10. In recent years, New Mexico has steadily increased spending on early childhood programs, such as home visiting, prekindergarten and child care assistance, and created a new early childhood trust fund. Do you support or oppose the proposed constitutional amendment on the November ballot that would withdraw more money from the state’s permanent school fund to increase funding for early childhood services and K-12 education?
I fully support the proposed constitutional amendment to increase funding for early childhood services and K-12 education.
11. In order to address climate change and air quality issues, do you support or oppose legislation limiting greenhouse gas emissions and requiring the state achieve net-zero emissions by 2050?
I support legislation to limit greenhouse gas emissions and achieve net-zero emissions by 2050. The devastation of the 2022 fire season in New Mexico, followed by flooding and the endangerment of water systems following monsoon storms, illustrate a real climate emergency. We cannot fail to act.
12. Do you believe changes should be made to the emergency powers held by a governor during a pandemic or other time of crisis. If so, do you believe such powers should be expanded or reduced and in what specific ways?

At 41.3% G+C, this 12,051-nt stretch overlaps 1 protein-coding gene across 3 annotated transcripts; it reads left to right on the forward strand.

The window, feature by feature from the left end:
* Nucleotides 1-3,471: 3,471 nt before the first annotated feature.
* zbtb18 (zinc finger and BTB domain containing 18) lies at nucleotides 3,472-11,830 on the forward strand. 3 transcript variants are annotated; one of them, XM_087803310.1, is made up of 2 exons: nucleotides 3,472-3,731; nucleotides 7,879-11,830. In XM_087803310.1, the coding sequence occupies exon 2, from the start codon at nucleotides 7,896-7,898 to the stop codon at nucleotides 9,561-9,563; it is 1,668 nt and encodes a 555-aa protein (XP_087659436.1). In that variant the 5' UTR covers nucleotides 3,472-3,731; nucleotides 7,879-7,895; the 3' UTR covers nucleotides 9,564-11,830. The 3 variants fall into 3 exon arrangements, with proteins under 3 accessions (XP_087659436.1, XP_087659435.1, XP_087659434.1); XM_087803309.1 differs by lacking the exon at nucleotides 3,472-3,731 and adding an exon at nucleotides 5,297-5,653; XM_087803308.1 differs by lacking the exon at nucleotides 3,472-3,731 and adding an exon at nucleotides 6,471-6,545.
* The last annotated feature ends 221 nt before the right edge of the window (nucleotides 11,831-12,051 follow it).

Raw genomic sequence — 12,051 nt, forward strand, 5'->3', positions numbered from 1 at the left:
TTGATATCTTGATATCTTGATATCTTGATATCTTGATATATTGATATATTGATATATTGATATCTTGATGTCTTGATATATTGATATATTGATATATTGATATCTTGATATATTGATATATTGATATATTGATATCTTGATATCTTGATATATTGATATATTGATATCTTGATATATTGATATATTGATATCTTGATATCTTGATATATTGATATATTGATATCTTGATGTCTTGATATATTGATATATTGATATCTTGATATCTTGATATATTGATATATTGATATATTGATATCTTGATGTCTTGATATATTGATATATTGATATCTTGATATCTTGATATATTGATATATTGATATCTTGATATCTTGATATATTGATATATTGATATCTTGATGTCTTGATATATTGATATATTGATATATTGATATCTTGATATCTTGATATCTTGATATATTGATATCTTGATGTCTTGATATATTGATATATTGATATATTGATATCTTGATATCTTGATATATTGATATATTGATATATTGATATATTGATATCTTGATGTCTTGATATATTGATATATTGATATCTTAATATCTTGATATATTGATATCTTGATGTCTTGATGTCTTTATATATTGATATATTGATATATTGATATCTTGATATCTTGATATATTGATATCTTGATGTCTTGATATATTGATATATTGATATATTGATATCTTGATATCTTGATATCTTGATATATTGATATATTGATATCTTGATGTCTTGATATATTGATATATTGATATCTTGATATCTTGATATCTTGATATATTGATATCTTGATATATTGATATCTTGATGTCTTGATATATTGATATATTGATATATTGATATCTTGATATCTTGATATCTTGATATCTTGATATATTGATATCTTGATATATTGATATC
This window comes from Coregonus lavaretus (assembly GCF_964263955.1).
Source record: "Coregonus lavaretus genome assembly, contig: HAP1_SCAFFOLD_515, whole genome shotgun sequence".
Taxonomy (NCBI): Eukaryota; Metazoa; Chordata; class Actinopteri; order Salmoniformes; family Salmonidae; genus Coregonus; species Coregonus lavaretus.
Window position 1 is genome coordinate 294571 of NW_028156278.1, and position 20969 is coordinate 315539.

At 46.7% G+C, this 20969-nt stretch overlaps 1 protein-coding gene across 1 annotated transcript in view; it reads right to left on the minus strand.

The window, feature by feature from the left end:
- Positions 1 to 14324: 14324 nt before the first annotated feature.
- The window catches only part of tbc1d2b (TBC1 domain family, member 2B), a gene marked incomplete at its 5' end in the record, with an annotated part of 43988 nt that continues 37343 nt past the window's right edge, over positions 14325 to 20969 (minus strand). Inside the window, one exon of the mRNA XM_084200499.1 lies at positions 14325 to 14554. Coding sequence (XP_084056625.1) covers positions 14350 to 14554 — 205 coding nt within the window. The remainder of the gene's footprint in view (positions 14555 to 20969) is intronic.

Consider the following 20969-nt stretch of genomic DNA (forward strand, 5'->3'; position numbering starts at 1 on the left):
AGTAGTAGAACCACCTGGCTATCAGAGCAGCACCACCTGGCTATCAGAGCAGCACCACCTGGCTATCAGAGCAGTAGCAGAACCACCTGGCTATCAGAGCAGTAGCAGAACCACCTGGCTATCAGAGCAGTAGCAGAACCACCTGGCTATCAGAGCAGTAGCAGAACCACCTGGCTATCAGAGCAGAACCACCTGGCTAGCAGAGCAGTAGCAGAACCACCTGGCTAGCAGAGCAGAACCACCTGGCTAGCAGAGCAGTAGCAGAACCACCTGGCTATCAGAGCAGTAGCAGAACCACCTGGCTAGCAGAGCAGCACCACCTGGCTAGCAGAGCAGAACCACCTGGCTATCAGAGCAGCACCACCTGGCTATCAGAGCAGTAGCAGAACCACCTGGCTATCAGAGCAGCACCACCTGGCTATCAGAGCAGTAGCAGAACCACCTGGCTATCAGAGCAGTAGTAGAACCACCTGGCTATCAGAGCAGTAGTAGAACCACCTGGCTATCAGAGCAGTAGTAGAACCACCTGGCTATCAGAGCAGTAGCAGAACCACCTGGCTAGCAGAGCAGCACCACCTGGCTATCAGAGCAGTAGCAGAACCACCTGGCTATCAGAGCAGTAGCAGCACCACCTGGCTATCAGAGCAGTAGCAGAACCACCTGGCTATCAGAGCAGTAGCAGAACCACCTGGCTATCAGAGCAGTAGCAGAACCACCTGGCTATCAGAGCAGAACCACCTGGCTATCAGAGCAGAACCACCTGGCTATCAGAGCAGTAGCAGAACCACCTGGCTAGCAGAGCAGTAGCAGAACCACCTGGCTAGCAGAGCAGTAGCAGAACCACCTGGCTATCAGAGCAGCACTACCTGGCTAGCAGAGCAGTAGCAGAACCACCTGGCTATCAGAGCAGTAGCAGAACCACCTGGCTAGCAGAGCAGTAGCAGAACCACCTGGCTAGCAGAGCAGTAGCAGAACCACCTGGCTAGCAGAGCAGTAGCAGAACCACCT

If the structure of the Legislature were changed (see No. 8, above), it may make sense for the Legislature to have a greater role during emergencies. Now, it is difficult for the Legislature to act rapidly when it meets infrequently, and can only initiate its own agenda every two years.
13. Would you support a merit-based evaluation system to determine how the state spends its capital outlay funding?
I would support a merit-based evaluation of proposed capital outlay projects to inform legislators and the executive about the costs, benefits, and urgent needs of these efforts. I am open to improved methods to appropriate such funds, and also believe individual legislators understand best the needs of their districts.
14. Do you believe former President Donald Trump’s claim that he was the legitimate winner of the 2020 presidential election? (Yes or No answer only, please)
15. What changes, if any, would you support to New Mexico’s election laws?
Codify improvements made during the pandemic, which increased voter access while protecting election security. We should simplify the current system of restoration of voting rights for returning citizens. I favor lowering the age to vote in New Mexico elections to the age at which youth can serve as election workers.
1. Have you or your business, if you are a business owner, ever been the subject of any state or federal tax liens?
2. Have you ever been involved in a personal or business bankruptcy proceeding?
3. Have you ever been arrested for, charged with, or convicted of drunken driving, any misdemeanor or any felony in New Mexico or any other state? If so, explain.